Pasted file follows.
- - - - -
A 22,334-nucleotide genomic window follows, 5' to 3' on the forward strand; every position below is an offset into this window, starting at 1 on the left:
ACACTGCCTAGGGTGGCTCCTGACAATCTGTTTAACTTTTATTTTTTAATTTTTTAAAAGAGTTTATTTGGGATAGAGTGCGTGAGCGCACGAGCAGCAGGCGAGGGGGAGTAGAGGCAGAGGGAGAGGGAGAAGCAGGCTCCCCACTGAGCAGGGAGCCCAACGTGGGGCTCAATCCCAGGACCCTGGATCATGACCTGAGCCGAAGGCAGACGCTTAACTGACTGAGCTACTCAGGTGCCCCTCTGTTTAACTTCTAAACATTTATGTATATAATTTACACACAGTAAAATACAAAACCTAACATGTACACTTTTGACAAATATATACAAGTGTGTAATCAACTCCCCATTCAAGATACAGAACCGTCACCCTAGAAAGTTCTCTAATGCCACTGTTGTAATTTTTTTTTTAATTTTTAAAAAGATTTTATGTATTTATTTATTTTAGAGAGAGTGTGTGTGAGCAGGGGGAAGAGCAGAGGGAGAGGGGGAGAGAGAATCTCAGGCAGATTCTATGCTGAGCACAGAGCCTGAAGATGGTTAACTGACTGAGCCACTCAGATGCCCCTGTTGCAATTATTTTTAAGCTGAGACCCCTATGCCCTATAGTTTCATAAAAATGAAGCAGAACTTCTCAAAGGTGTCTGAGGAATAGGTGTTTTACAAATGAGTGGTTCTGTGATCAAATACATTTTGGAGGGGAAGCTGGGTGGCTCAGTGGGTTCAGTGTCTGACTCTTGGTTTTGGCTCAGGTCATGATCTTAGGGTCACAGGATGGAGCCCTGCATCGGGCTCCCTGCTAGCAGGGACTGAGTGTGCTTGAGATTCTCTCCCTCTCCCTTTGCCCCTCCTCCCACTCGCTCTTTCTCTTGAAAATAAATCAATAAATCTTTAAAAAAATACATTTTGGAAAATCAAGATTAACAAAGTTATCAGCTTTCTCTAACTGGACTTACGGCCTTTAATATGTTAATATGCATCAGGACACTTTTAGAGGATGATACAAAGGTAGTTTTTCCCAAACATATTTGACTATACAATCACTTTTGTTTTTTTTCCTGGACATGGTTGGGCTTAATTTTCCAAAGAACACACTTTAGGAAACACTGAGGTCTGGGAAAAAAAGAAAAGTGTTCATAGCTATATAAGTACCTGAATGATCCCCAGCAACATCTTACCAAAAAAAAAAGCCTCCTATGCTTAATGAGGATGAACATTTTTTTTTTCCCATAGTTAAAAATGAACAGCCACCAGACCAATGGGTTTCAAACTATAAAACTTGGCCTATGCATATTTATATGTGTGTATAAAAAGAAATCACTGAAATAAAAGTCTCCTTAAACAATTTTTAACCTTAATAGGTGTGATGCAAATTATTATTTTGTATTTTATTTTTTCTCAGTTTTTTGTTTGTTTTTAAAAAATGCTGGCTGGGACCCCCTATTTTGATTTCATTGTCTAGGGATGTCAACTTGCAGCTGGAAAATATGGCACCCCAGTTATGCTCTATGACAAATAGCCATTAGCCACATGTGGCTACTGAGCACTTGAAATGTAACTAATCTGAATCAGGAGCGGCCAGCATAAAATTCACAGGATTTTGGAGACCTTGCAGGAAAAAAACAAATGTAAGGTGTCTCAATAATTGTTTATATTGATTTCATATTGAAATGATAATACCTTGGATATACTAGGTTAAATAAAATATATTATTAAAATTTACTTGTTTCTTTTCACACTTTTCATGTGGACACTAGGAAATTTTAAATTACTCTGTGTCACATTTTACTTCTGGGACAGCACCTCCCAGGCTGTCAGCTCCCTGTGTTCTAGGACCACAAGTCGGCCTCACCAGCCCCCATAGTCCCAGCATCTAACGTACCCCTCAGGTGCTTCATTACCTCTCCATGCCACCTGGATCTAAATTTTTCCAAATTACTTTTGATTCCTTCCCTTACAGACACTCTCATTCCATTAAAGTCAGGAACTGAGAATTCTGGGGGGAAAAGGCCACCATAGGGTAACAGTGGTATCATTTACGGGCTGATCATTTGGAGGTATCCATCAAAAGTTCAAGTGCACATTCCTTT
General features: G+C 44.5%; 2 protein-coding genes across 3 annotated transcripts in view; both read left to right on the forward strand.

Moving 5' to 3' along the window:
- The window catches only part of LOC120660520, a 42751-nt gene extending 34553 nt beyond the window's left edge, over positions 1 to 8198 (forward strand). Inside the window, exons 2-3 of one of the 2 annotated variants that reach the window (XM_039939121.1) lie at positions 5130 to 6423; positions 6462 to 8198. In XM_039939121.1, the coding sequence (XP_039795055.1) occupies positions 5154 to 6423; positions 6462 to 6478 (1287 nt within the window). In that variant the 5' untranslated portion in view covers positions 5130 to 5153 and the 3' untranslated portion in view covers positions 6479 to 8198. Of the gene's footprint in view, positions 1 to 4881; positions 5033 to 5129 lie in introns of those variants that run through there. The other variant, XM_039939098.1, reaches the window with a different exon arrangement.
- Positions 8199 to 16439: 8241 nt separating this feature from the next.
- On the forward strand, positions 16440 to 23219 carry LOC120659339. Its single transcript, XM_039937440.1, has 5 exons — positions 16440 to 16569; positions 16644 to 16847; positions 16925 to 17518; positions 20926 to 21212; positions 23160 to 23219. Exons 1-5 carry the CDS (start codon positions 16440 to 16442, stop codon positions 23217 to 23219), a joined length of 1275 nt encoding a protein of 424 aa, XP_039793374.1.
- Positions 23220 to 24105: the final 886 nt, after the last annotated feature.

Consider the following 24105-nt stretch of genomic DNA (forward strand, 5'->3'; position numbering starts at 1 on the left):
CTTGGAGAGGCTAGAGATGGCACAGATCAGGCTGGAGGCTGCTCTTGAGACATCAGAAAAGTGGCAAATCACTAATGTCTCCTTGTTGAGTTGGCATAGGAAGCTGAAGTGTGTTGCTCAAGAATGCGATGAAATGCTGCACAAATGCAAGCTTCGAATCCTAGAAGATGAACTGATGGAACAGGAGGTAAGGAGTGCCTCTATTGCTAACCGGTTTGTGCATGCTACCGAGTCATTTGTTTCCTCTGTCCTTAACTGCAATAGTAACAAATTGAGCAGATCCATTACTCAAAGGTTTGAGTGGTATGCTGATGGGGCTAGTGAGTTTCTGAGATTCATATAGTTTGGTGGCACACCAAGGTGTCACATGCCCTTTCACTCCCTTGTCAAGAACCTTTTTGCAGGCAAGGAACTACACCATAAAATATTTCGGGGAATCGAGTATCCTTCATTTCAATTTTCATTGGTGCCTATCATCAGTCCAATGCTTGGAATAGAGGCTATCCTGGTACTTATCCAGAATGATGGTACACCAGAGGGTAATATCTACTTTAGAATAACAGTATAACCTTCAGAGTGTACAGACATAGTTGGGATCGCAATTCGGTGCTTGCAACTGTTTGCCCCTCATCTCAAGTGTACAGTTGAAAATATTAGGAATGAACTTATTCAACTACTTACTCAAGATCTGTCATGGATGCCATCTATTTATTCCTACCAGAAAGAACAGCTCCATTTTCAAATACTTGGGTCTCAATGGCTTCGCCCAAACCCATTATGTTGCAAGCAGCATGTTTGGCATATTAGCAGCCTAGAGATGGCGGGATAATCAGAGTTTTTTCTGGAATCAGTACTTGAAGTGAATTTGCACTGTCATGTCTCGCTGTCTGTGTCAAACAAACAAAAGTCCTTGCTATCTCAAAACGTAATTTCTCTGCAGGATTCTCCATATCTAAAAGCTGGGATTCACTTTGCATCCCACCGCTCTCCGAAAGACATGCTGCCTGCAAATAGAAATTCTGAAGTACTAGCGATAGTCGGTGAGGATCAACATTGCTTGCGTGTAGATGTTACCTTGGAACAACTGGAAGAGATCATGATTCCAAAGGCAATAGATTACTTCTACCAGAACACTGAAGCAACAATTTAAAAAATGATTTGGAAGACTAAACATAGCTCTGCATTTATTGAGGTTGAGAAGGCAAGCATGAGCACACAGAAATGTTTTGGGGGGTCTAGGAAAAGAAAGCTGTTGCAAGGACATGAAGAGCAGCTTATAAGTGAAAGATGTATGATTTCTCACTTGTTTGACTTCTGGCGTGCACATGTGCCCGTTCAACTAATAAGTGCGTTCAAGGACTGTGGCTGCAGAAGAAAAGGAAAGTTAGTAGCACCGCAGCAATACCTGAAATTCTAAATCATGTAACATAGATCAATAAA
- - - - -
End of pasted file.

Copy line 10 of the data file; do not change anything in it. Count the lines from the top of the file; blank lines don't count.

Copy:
CTTGGAGAGGCTAGAGATGGCACAGATCAGGCTGGAGGCTGCTCTTGAGACATCAGAAAAGTGGCAAATCACTAATGTCTCCTTGTTGAGTTGGCATAGGAAGCTGAAGTGTGTTGCTCAAGAATGCGATGAAATGCTGCACAAATGCAAGCTTCGAATCCTAGAAGATGAACTGATGGAACAGGAGGTAAGGAGTGCCTCTATTGCTAACCGGTTTGTGCATGCTACCGAGTCATTTGTTTCCTCTGTCCTTAACTGCAATAGTAACAAATTGAGCAGATCCATTACTCAAAGGTTTGAGTGGTATGCTGATGGGGCTAGTGAGTTTCTGAGATTCATATAGTTTGGTGGCACACCAAGGTGTCACATGCCCTTTCACTCCCTTGTCAAGAACCTTTTTGCAGGCAAGGAACTACACCATAAAATATTTCGGGGAATCGAGTATCCTTCATTTCAATTTTCATTGGTGCCTATCATCAGTCCAATGCTTGGAATAGAGGCTATCCTGGTACTTATCCAGAATGATGGTACACCAGAGGGTAATATCTACTTTAGAATAACAGTATAACCTTCAGAGTGTACAGACATAGTTGGGATCGCAATTCGGTGCTTGCAACTGTTTGCCCCTCATCTCAAGTGTACAGTTGAAAATATTAGGAATGAACTTATTCAACTACTTACTCAAGATCTGTCATGGATGCCATCTATTTATTCCTACCAGAAAGAACAGCTCCATTTTCAAATACTTGGGTCTCAATGGCTTCGCCCAAACCCATTATGTTGCAAGCAGCATGTTTGGCATATTAGCAGCCTAGAGATGGCGGGATAATCAGAGTTTTTTCTGGAATCAGTACTTGAAGTGAATTTGCACTGTCATGTCTCGCTGTCTGTGTCAAACAAACAAAAGTCCTTGCTATCTCAAAACGTAATTTCTCTGCAGGATTCTCCATATCTAAAAGCTGGGATTCACTTTGCATCCCACCGCTCTCCGAAAGACATGCTGCCTGCAAATAGAAATTCTGAAGTACTAGCGATAGTCGGTGAGGATCAACATTGCTTGCGTGTAGATGTTACCTTGGAACAACTGGAAGAGATCATGATTCCAAAGGCAATAGATTACTTCTACCAGAACACTGAAGCAACAATTTAAAAAATGATTTGGAAGACTAAACATAGCTCTGCATTTATTGAGGTTGAGAAGGCAAGCATGAGCACACAGAAATGTTTTGGGGGGTCTAGGAAAAGAAAGCTGTTGCAAGGACATGAAGAGCAGCTTATAAGTGAAAGATGTATGATTTCTCACTTGTTTGACTTCTGGCGTGCACATGTGCCCGTTCAACTAATAAGTGCGTTCAAGGACTGTGGCTGCAGAAGAAAAGGAAAGTTAGTAGCACCGCAGCAATACCTGAAATTCTAAATCATGTAACATAGATCAATAAA